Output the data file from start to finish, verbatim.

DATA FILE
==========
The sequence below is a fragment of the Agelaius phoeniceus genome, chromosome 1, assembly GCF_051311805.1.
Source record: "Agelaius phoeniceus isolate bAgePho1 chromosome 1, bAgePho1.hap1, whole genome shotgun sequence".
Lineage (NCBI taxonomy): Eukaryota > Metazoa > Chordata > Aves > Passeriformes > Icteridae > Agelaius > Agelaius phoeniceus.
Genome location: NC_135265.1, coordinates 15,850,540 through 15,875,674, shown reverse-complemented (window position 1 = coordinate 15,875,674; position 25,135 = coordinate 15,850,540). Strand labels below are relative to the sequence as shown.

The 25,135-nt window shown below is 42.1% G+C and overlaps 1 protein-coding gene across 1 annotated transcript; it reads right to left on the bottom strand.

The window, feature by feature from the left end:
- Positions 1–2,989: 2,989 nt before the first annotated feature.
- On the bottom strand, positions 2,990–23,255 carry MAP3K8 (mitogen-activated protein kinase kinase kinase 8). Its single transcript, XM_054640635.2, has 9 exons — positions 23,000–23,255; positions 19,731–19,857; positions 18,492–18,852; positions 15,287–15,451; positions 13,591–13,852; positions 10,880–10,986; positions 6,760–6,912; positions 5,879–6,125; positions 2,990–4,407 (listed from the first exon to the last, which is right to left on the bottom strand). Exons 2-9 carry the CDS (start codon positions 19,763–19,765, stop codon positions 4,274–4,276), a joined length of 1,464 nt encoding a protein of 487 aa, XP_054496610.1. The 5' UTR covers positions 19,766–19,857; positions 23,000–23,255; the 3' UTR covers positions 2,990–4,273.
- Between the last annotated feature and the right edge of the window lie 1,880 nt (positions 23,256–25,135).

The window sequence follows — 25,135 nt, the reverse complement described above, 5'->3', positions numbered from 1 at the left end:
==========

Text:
The sequence below is a fragment of the Agelaius phoeniceus genome, chromosome 1, assembly GCF_051311805.1.
Source record: "Agelaius phoeniceus isolate bAgePho1 chromosome 1, bAgePho1.hap1, whole genome shotgun sequence".
Lineage (NCBI taxonomy): Eukaryota > Metazoa > Chordata > Aves > Passeriformes > Icteridae > Agelaius > Agelaius phoeniceus.
Genome location: NC_135265.1, coordinates 15,850,540 through 15,875,674, shown reverse-complemented (window position 1 = coordinate 15,875,674; position 25,135 = coordinate 15,850,540). Strand labels below are relative to the sequence as shown.

The 25,135-nt window shown below is 42.1% G+C and overlaps 1 protein-coding gene across 1 annotated transcript; it reads right to left on the bottom strand.

The window, feature by feature from the left end:
- Positions 1–2,989: 2,989 nt before the first annotated feature.
- On the bottom strand, positions 2,990–23,255 carry MAP3K8 (mitogen-activated protein kinase kinase kinase 8). Its single transcript, XM_054640635.2, has 9 exons — positions 23,000–23,255; positions 19,731–19,857; positions 18,492–18,852; positions 15,287–15,451; positions 13,591–13,852; positions 10,880–10,986; positions 6,760–6,912; positions 5,879–6,125; positions 2,990–4,407 (listed from the first exon to the last, which is right to left on the bottom strand). Exons 2-9 carry the CDS (start codon positions 19,763–19,765, stop codon positions 4,274–4,276), a joined length of 1,464 nt encoding a protein of 487 aa, XP_054496610.1. The 5' UTR covers positions 19,766–19,857; positions 23,000–23,255; the 3' UTR covers positions 2,990–4,273.
- Between the last annotated feature and the right edge of the window lie 1,880 nt (positions 23,256–25,135).

The window sequence follows — 25,135 nt, the reverse complement described above, 5'->3', positions numbered from 1 at the left end: